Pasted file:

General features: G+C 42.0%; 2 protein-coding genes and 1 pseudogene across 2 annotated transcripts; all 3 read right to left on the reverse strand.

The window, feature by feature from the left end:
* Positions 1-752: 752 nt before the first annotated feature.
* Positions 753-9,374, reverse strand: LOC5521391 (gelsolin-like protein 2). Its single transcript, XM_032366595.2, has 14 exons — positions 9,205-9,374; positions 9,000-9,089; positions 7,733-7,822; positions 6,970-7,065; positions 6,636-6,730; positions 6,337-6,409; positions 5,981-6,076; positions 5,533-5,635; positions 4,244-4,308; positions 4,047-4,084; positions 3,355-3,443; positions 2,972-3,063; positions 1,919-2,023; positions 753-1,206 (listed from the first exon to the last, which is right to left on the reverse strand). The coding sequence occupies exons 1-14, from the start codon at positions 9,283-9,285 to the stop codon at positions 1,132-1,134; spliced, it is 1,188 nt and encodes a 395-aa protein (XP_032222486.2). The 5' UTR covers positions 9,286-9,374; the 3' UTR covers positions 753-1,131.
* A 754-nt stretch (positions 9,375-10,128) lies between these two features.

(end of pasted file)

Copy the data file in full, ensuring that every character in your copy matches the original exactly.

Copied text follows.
General features: G+C 42.0%; 2 protein-coding genes and 1 pseudogene across 2 annotated transcripts; all 3 read right to left on the reverse strand.

The window, feature by feature from the left end:
* Positions 1-752: 752 nt before the first annotated feature.
* Positions 753-9,374, reverse strand: LOC5521391 (gelsolin-like protein 2). Its single transcript, XM_032366595.2, has 14 exons — positions 9,205-9,374; positions 9,000-9,089; positions 7,733-7,822; positions 6,970-7,065; positions 6,636-6,730; positions 6,337-6,409; positions 5,981-6,076; positions 5,533-5,635; positions 4,244-4,308; positions 4,047-4,084; positions 3,355-3,443; positions 2,972-3,063; positions 1,919-2,023; positions 753-1,206 (listed from the first exon to the last, which is right to left on the reverse strand). The coding sequence occupies exons 1-14, from the start codon at positions 9,283-9,285 to the stop codon at positions 1,132-1,134; spliced, it is 1,188 nt and encodes a 395-aa protein (XP_032222486.2). The 5' UTR covers positions 9,286-9,374; the 3' UTR covers positions 753-1,131.
* A 754-nt stretch (positions 9,375-10,128) lies between these two features.